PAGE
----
Apama 10.3 | Apama Documentation | Deploying and Managing Apama Applications | Deploying and Managing Queries | Query application architecture
Query application architecture
In a query deployment, incoming events are delivered to correlators, typically via a JMS message bus, such that every event is delivered to one correlator. The correlators store the event history for each query in the distributed MemoryStore. On every event, one correlator reads the latest history for the partition or partitions to which the event belongs, and writes that event to the distributed MemoryStore for access by other correlators. The entire window history is then evaluated against the query patterns.
Queries can make use of the following technologies to provide a scalable platform:
*JMS queues — these are used to distribute events to multiple correlators, which automatically spreads the load across a number of servers.
*TCStore, which is the recommended distributed MemoryStore — this allows state (event history) to be accessed quickly across multiple servers, and replicated to safeguard against hardware failures. This should be configured to give the desired amount of resiliency and scaled appropriately to the deployment.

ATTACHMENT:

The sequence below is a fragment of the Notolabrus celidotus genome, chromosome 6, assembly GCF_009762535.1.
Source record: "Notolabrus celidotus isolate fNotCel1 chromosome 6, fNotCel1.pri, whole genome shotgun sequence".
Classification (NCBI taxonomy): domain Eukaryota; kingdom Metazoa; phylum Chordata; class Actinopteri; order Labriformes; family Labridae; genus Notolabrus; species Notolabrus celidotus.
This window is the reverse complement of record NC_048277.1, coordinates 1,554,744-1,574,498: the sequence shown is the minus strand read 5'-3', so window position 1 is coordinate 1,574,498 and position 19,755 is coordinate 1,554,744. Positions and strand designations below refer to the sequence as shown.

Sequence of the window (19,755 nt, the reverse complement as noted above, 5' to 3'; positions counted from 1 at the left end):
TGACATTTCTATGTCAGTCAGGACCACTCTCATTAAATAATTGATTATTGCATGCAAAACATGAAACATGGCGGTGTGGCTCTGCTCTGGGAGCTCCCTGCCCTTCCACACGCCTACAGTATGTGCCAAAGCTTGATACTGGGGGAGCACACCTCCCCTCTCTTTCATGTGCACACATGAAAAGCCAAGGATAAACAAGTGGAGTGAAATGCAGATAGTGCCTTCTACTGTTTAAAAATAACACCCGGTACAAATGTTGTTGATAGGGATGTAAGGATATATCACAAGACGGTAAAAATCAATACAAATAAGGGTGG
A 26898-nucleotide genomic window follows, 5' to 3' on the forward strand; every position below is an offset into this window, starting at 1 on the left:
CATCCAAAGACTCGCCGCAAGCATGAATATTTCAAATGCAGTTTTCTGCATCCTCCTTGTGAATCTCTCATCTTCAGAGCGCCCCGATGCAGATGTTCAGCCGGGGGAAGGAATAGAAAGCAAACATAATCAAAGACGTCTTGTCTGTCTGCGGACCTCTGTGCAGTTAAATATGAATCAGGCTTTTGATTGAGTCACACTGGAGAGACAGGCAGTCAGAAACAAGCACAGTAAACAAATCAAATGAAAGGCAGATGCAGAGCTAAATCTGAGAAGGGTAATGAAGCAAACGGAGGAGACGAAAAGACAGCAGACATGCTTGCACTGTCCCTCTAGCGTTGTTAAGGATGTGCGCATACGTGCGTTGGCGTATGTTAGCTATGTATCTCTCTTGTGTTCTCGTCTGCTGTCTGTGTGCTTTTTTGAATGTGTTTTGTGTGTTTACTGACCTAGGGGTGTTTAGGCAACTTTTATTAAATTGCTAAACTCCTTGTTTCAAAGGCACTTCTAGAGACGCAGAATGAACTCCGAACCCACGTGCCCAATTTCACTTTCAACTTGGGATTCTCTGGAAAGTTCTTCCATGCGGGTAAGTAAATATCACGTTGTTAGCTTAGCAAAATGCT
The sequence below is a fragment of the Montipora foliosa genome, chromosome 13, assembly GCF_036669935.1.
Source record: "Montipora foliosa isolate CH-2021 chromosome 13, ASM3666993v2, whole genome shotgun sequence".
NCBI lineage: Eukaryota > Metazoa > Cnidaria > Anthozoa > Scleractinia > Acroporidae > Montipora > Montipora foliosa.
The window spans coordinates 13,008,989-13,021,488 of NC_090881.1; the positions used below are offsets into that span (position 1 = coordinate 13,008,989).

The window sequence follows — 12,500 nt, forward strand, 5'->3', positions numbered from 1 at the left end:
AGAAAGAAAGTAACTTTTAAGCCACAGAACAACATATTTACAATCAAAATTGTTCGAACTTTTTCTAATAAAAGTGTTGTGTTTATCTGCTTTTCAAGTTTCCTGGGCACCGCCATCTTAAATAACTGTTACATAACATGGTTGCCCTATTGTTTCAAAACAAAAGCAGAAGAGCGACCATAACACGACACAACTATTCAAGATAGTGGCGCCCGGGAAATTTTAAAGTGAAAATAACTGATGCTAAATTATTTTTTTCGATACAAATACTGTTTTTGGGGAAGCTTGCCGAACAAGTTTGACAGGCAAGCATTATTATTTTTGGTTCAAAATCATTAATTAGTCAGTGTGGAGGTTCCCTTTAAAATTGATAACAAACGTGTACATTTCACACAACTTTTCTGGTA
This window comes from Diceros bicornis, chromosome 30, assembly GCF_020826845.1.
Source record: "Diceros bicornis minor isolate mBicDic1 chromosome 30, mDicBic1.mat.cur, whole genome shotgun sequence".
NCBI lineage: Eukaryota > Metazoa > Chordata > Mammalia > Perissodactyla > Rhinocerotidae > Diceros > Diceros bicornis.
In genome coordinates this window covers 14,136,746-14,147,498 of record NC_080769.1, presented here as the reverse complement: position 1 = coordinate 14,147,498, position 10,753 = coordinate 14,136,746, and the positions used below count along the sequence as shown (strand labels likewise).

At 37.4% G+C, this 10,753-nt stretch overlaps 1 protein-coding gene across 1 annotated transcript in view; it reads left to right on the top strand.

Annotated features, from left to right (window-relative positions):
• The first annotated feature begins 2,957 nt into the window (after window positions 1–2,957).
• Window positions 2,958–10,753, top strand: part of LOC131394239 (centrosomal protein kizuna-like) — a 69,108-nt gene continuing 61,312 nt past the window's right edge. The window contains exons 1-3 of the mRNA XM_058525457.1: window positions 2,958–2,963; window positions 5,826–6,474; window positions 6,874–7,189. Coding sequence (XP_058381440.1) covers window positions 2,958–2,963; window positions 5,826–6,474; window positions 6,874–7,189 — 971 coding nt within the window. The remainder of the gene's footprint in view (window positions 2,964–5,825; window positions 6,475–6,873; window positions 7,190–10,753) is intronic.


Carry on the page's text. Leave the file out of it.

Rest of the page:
It is possible to use Apama queries in a standalone mode on a single correlator. This allows easy testing by means of event files. However, all state is stored in-memory, and is lost when the correlator is stopped. Thus, this mode is only recommended for development, not for deployments.
When an event is sent to a cluster of correlators over a JMS queue, the following happens:
1. Each event goes to one correlator.
2. A received event is handled by one of several processing threads within that correlator.
3. The key of the event is extracted based on the definitions of running queries that use that event.
4. The window of events for that key value is retrieved from the distributed MemoryStore.
5. The current event is added to the retrieved window, which is written back to the distributed MemoryStore.
6. The event pattern of interest (what you are looking for) is evaluated against the stored window to determine whether there is a match.
Because events are sent to multiple threads in different correlators, small differences in timing across hosts can result in events being processed out of order. If there is a large number of events in the window, the cost of reading and writing the historic window will be excessive. Events for the same key may be processed by different correlators. Consequently, between events, the only state kept by the system is the window of historic event data.
Upon matching an event pattern, queries may send events to other monitors or to adapters. These can be shared adapters across the cluster, or more typically, adapters local to each correlator.

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